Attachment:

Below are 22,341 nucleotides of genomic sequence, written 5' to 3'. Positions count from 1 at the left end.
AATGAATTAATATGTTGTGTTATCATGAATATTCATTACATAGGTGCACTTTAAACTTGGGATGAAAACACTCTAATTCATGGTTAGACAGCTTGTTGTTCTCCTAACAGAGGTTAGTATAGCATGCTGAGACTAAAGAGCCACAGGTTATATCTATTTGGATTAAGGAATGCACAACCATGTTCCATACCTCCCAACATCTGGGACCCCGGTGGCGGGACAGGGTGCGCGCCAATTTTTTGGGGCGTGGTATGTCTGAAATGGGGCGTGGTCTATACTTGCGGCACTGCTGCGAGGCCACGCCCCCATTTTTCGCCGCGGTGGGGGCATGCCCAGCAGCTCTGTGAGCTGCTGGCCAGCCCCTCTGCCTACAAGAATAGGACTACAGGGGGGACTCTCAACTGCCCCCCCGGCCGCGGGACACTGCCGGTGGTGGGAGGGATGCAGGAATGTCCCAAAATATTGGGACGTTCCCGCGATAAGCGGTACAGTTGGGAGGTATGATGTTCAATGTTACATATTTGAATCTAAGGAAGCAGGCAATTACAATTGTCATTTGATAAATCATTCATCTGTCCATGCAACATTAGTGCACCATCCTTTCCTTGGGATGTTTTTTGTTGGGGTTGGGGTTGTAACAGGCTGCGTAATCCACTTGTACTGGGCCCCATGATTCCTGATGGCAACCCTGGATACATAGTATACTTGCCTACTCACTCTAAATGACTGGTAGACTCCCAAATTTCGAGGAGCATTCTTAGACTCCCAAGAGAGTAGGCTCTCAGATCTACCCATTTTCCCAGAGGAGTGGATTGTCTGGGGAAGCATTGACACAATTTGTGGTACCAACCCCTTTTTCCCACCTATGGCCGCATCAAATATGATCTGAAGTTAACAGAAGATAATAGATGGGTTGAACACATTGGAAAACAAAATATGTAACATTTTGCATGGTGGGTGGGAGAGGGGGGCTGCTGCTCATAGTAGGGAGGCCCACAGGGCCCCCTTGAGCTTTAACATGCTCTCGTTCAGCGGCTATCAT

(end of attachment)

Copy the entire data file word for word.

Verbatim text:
Below are 22,341 nucleotides of genomic sequence, written 5' to 3'. Positions count from 1 at the left end.
AATGAATTAATATGTTGTGTTATCATGAATATTCATTACATAGGTGCACTTTAAACTTGGGATGAAAACACTCTAATTCATGGTTAGACAGCTTGTTGTTCTCCTAACAGAGGTTAGTATAGCATGCTGAGACTAAAGAGCCACAGGTTATATCTATTTGGATTAAGGAATGCACAACCATGTTCCATACCTCCCAACATCTGGGACCCCGGTGGCGGGACAGGGTGCGCGCCAATTTTTTGGGGCGTGGTATGTCTGAAATGGGGCGTGGTCTATACTTGCGGCACTGCTGCGAGGCCACGCCCCCATTTTTCGCCGCGGTGGGGGCATGCCCAGCAGCTCTGTGAGCTGCTGGCCAGCCCCTCTGCCTACAAGAATAGGACTACAGGGGGGACTCTCAACTGCCCCCCCGGCCGCGGGACACTGCCGGTGGTGGGAGGGATGCAGGAATGTCCCAAAATATTGGGACGTTCCCGCGATAAGCGGTACAGTTGGGAGGTATGATGTTCAATGTTACATATTTGAATCTAAGGAAGCAGGCAATTACAATTGTCATTTGATAAATCATTCATCTGTCCATGCAACATTAGTGCACCATCCTTTCCTTGGGATGTTTTTTGTTGGGGTTGGGGTTGTAACAGGCTGCGTAATCCACTTGTACTGGGCCCCATGATTCCTGATGGCAACCCTGGATACATAGTATACTTGCCTACTCACTCTAAATGACTGGTAGACTCCCAAATTTCGAGGAGCATTCTTAGACTCCCAAGAGAGTAGGCTCTCAGATCTACCCATTTTCCCAGAGGAGTGGATTGTCTGGGGAAGCATTGACACAATTTGTGGTACCAACCCCTTTTTCCCACCTATGGCCGCATCAAATATGATCTGAAGTTAACAGAAGATAATAGATGGGTTGAACACATTGGAAAACAAAATATGTAACATTTTGCATGGTGGGTGGGAGAGGGGGGCTGCTGCTCATAGTAGGGAGGCCCACAGGGCCCCCTTGAGCTTTAACATGCTCTCGTTCAGCGGCTATCAT